3D Printing in classrooms

What is 3D printing? 

3d-printing_13D printing is “a process for making a physical object from a three-dimensional digital model, typically by laying down many successive thin layers of a material.” For example, 3D printing could be made using heated plastic and made layer by layer from the ground up. Or, it could be carved into wood using a rotating drill. It all starts with a virtual design that you the creator design and export onto the computer working with the machine. I’ve had multiple experiences with different kinds of programs that allows someone to freely design something that they want to be 3D-printed, and most of these programs are fairly easy to use. They allow total individuality over what you want to be created, how big, what color, etc.

What are the different kinds and methods of 3D printing? 

It may not seem like it, but there are various types of 3D printers and ways to 3D print something. Some methods use melting or softening material to produce the layers of whatever object you created in the program online. Selective laser sintering (SLS) and fused deposition modeling (FDM) are the most common technologies using this way of printing. Another method of printing is to lay liquid materials that are cured with different technologies. The most common technology using this method is called stereolithography (SLA).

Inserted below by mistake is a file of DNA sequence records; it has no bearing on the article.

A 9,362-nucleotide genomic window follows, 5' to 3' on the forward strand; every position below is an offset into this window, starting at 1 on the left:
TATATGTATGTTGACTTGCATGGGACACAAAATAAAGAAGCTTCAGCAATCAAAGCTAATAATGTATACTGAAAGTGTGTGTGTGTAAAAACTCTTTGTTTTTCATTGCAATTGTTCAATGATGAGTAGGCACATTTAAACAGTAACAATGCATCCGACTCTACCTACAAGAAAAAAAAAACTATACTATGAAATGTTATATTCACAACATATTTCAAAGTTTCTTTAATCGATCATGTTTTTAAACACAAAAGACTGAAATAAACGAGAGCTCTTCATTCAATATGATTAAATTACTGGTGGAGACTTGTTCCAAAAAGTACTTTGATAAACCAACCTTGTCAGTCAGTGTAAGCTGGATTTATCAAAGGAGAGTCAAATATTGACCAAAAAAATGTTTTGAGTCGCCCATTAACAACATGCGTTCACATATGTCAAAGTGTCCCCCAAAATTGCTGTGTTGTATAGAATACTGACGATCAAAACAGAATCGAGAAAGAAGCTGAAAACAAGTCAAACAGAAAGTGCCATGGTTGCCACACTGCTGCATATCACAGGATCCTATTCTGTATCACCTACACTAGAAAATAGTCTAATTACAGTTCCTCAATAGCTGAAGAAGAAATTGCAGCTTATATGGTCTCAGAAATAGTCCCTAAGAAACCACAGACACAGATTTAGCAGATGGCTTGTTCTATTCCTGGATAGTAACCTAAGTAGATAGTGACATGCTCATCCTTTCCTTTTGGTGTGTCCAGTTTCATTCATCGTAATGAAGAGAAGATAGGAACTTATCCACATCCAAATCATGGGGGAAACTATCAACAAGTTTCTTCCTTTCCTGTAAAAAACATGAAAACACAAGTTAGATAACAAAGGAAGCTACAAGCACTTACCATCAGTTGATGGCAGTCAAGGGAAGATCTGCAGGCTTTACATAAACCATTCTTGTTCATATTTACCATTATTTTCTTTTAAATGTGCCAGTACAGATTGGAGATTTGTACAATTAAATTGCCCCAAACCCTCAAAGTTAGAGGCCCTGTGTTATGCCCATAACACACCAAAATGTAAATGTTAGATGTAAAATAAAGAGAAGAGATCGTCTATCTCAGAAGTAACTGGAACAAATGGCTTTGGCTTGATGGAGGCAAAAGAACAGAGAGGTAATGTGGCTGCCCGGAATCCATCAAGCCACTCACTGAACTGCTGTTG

(click the links for a video!)

Selective Laser Sintering: uses a high power laser to fuse small particles of plastic, metal, ceramic or glass powders into a mass that has the desired 3D shape.


Fused Deposition Modeling: works using a plastic filament or metal wire which is unwound from a coil and supplies material to an extrusion nozzle which turns the flow on and off. The object is produced by extruding melted material to form layers as the material hardens immediately after extrusion from the nozzle.


Stereolithography: this technology creates a vat of liquid ultraviolet curable photopolymer resin and an ultraviolet laser to build the object’s layers one at a time. For each layer, the laser beam traces a cross-section of the part pattern on the surface of the liquid resin and the exposure to UV light hardens the residue.



Why use 3D printing in classrooms? 

3D printing provides countless opportunities  in elementary, middle school, high school, and even colleges. 3D printers are useful in math rooms, science labs, history, art, and so much more. It’s a tool that allows a student to be creative and bring a 2D idea to a 3D object.

Many students learn better with a hands-on experience, so why not have them be able to create what they’re learning about? In biology students can create a heart or lungs to learn about the respiratory system. In art class a student can make a Van Gogh painting come alive. There are so many innovative ways to use a 3D printer for educational purposes. The software to create these designs are easy to use, and depending on how intricate the design is, it doesn’t take long to create a 3D object.











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